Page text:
Wall Street up, Europe down after US jobs data highlights gulf
Stocks on Wall Street edged up yesterday after better-than-expected US jobs and factory data, suggesting stronger corporate earnings ahead, but a gloomy manufacturing report in Japan knocked other global equity markets lower and crude oil prices fell.
European shares pared losses and US stocks rose on reports that showed US employment increased solidly in March and manufacturing activity expanded last month for the first time in six months on a surge in new orders.
Yesterday's big news was non-farm payrolls in the United States. They increased 215,000 though the US unemployment rate rose to 5pc from an eight-year low of 4.9pc, the US Labor Department said.
Ironically, the jobless rate rose as more people continued to seek work, a sign of confidence in the jobs market.
The Dow Jones industrial average rose 46.16 points, or 0.26pc, to 17,731.25. The S&P 500 gained 3.88 points, or 0.19pc, to 2,063.62 and the Nasdaq Composite added 23.07 points, or 0.47pc, to 4,892.92.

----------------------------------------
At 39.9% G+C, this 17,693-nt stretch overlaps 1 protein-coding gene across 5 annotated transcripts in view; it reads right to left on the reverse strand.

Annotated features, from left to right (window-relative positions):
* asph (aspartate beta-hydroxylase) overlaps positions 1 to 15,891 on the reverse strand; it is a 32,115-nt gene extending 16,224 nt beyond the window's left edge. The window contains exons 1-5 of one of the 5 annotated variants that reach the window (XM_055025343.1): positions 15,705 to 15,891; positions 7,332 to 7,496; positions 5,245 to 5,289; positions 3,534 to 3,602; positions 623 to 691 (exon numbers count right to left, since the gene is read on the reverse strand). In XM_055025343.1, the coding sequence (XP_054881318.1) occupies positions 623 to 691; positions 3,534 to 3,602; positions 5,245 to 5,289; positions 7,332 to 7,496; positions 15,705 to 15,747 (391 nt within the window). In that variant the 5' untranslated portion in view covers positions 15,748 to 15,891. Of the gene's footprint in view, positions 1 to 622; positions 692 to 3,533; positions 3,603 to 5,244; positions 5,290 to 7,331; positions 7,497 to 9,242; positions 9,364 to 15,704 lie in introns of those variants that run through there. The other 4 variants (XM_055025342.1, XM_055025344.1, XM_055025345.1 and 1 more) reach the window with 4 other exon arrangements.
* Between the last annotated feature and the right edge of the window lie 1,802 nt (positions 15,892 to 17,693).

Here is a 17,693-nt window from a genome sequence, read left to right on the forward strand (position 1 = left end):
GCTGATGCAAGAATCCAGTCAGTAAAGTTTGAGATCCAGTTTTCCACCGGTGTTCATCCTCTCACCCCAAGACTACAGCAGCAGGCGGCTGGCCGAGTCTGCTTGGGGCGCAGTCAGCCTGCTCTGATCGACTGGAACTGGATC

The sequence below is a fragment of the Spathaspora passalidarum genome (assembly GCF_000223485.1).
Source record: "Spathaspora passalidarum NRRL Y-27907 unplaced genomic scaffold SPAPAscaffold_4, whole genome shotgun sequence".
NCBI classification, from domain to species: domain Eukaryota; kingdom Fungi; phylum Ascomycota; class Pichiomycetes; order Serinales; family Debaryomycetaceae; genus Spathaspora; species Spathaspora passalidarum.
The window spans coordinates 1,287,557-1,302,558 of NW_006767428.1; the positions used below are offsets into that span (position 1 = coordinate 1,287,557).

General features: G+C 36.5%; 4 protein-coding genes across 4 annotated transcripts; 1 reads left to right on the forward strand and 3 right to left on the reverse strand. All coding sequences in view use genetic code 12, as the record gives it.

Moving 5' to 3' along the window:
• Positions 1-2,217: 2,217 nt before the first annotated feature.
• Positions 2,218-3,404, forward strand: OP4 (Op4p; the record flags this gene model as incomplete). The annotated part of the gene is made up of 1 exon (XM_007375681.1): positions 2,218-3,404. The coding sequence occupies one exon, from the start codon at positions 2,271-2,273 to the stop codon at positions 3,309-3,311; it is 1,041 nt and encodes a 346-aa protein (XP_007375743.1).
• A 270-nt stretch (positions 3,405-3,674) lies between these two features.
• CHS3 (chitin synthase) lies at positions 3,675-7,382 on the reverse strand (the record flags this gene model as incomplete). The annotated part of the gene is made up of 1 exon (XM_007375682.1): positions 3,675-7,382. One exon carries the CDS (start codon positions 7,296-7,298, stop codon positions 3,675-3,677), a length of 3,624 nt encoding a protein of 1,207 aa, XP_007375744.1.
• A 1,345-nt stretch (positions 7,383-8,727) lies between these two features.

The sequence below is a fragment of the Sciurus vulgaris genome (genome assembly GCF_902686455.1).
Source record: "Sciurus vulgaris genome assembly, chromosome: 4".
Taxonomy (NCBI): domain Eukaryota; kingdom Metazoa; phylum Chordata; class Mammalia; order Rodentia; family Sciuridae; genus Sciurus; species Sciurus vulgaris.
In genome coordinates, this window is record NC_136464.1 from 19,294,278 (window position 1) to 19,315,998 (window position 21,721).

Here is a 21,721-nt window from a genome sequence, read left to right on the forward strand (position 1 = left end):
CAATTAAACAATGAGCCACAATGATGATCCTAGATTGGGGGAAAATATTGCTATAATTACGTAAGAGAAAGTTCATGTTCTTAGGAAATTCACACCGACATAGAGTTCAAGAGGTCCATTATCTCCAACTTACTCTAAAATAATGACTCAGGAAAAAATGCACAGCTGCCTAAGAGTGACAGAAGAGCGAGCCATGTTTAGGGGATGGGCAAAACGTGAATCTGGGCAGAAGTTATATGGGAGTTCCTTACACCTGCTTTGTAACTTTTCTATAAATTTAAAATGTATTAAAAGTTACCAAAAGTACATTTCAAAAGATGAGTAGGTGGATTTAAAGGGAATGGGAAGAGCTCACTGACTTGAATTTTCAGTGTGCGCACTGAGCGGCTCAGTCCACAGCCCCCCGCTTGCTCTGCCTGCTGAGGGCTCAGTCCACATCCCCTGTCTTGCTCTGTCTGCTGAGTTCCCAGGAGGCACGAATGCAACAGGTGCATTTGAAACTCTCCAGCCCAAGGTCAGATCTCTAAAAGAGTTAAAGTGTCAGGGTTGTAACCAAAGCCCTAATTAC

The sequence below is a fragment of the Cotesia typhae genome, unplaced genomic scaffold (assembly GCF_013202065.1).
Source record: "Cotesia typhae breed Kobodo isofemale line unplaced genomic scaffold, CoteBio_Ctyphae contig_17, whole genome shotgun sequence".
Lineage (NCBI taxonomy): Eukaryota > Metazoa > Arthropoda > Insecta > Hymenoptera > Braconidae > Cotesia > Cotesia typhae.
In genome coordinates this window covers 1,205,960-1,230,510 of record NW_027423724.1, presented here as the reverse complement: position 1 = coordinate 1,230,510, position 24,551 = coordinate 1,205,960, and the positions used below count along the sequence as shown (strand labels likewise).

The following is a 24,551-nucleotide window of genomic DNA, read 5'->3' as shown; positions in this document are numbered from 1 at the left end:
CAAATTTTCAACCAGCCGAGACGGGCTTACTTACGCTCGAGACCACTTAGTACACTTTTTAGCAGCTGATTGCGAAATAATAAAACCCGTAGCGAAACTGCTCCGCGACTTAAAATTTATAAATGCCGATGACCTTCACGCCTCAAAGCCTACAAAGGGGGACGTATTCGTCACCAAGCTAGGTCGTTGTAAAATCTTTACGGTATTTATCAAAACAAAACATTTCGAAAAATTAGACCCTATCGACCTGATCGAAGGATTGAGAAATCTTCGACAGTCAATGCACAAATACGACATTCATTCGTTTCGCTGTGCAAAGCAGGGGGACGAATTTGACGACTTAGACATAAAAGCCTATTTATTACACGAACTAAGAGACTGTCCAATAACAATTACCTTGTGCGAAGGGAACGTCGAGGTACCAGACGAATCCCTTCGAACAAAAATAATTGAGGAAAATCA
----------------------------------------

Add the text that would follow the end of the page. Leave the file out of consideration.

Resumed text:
In Dublin, the ISEQ closed down 0.39pc at 6,921.44 after a quiet day of trading.
Oil futures fell about 4pc to below $39 per barrel, with the market growing increasingly sceptical that a looming deal to freeze crude production can help clear a global glut.
In Europe, equities tumbled to a one-month low on the first trading day of the quarter yesterday, with energy stocks hit by weaker oil prices while Osram retreated after it was dropped from Apple's top supplier list.
The pan-European FTSEurofirst 300 index was down 1.5pc at its close, hitting its lowest level in a month earlier in the session.
Bucking the trend was steelmaker Thyssenkrupp, up 4.9pc after German business paper 'Rheinische Post' reported that India's Tata Steel was planning to take a stake in Thyssenkrupp's European steel unit.